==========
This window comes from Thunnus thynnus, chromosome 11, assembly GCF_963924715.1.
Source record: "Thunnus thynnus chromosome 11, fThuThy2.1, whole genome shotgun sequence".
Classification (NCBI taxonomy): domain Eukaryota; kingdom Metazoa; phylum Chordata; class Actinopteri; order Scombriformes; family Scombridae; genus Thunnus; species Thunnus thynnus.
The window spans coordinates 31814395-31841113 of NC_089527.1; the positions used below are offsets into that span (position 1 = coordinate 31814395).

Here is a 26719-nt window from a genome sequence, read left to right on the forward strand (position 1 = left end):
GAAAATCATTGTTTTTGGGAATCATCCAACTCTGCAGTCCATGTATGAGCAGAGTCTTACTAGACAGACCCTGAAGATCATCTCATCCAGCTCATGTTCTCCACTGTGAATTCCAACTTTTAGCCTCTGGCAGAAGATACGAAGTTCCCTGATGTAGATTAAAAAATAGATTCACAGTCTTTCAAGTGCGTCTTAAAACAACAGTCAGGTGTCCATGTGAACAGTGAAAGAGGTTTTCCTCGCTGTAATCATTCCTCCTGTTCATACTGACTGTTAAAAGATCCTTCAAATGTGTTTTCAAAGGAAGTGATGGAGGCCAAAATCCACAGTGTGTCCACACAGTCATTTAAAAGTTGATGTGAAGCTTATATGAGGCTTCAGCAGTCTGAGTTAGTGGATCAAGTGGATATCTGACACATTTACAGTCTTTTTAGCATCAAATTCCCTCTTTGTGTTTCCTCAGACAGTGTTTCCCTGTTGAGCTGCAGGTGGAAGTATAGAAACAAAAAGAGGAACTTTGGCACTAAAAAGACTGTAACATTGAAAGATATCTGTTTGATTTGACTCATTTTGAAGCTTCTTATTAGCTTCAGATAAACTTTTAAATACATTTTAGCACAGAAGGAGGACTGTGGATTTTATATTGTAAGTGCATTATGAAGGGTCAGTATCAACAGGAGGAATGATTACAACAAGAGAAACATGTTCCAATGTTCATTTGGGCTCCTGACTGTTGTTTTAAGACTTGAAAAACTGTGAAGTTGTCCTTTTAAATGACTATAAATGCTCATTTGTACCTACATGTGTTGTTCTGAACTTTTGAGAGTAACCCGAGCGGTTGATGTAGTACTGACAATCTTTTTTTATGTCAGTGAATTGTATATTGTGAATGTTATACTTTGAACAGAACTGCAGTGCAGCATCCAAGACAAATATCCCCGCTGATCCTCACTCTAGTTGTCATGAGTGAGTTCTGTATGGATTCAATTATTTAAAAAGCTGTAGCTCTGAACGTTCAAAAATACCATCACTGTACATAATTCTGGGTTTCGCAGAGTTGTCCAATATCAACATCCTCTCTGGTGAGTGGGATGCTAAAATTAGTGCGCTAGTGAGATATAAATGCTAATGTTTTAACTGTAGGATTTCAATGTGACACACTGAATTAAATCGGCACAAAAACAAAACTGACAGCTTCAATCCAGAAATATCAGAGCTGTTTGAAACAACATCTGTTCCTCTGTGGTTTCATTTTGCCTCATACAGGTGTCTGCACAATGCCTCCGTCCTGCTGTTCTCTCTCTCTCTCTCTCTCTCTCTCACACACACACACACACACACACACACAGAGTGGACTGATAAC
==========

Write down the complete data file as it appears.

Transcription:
This window comes from Thunnus thynnus, chromosome 11, assembly GCF_963924715.1.
Source record: "Thunnus thynnus chromosome 11, fThuThy2.1, whole genome shotgun sequence".
Classification (NCBI taxonomy): domain Eukaryota; kingdom Metazoa; phylum Chordata; class Actinopteri; order Scombriformes; family Scombridae; genus Thunnus; species Thunnus thynnus.
The window spans coordinates 31814395-31841113 of NC_089527.1; the positions used below are offsets into that span (position 1 = coordinate 31814395).

Here is a 26719-nt window from a genome sequence, read left to right on the forward strand (position 1 = left end):
GAAAATCATTGTTTTTGGGAATCATCCAACTCTGCAGTCCATGTATGAGCAGAGTCTTACTAGACAGACCCTGAAGATCATCTCATCCAGCTCATGTTCTCCACTGTGAATTCCAACTTTTAGCCTCTGGCAGAAGATACGAAGTTCCCTGATGTAGATTAAAAAATAGATTCACAGTCTTTCAAGTGCGTCTTAAAACAACAGTCAGGTGTCCATGTGAACAGTGAAAGAGGTTTTCCTCGCTGTAATCATTCCTCCTGTTCATACTGACTGTTAAAAGATCCTTCAAATGTGTTTTCAAAGGAAGTGATGGAGGCCAAAATCCACAGTGTGTCCACACAGTCATTTAAAAGTTGATGTGAAGCTTATATGAGGCTTCAGCAGTCTGAGTTAGTGGATCAAGTGGATATCTGACACATTTACAGTCTTTTTAGCATCAAATTCCCTCTTTGTGTTTCCTCAGACAGTGTTTCCCTGTTGAGCTGCAGGTGGAAGTATAGAAACAAAAAGAGGAACTTTGGCACTAAAAAGACTGTAACATTGAAAGATATCTGTTTGATTTGACTCATTTTGAAGCTTCTTATTAGCTTCAGATAAACTTTTAAATACATTTTAGCACAGAAGGAGGACTGTGGATTTTATATTGTAAGTGCATTATGAAGGGTCAGTATCAACAGGAGGAATGATTACAACAAGAGAAACATGTTCCAATGTTCATTTGGGCTCCTGACTGTTGTTTTAAGACTTGAAAAACTGTGAAGTTGTCCTTTTAAATGACTATAAATGCTCATTTGTACCTACATGTGTTGTTCTGAACTTTTGAGAGTAACCCGAGCGGTTGATGTAGTACTGACAATCTTTTTTTATGTCAGTGAATTGTATATTGTGAATGTTATACTTTGAACAGAACTGCAGTGCAGCATCCAAGACAAATATCCCCGCTGATCCTCACTCTAGTTGTCATGAGTGAGTTCTGTATGGATTCAATTATTTAAAAAGCTGTAGCTCTGAACGTTCAAAAATACCATCACTGTACATAATTCTGGGTTTCGCAGAGTTGTCCAATATCAACATCCTCTCTGGTGAGTGGGATGCTAAAATTAGTGCGCTAGTGAGATATAAATGCTAATGTTTTAACTGTAGGATTTCAATGTGACACACTGAATTAAATCGGCACAAAAACAAAACTGACAGCTTCAATCCAGAAATATCAGAGCTGTTTGAAACAACATCTGTTCCTCTGTGGTTTCATTTTGCCTCATACAGGTGTCTGCACAATGCCTCCGTCCTGCTGTTCTCTCTCTCTCTCTCTCTCTCTCTCACACACACACACACACACACACACACAGAGTGGACTGATAAC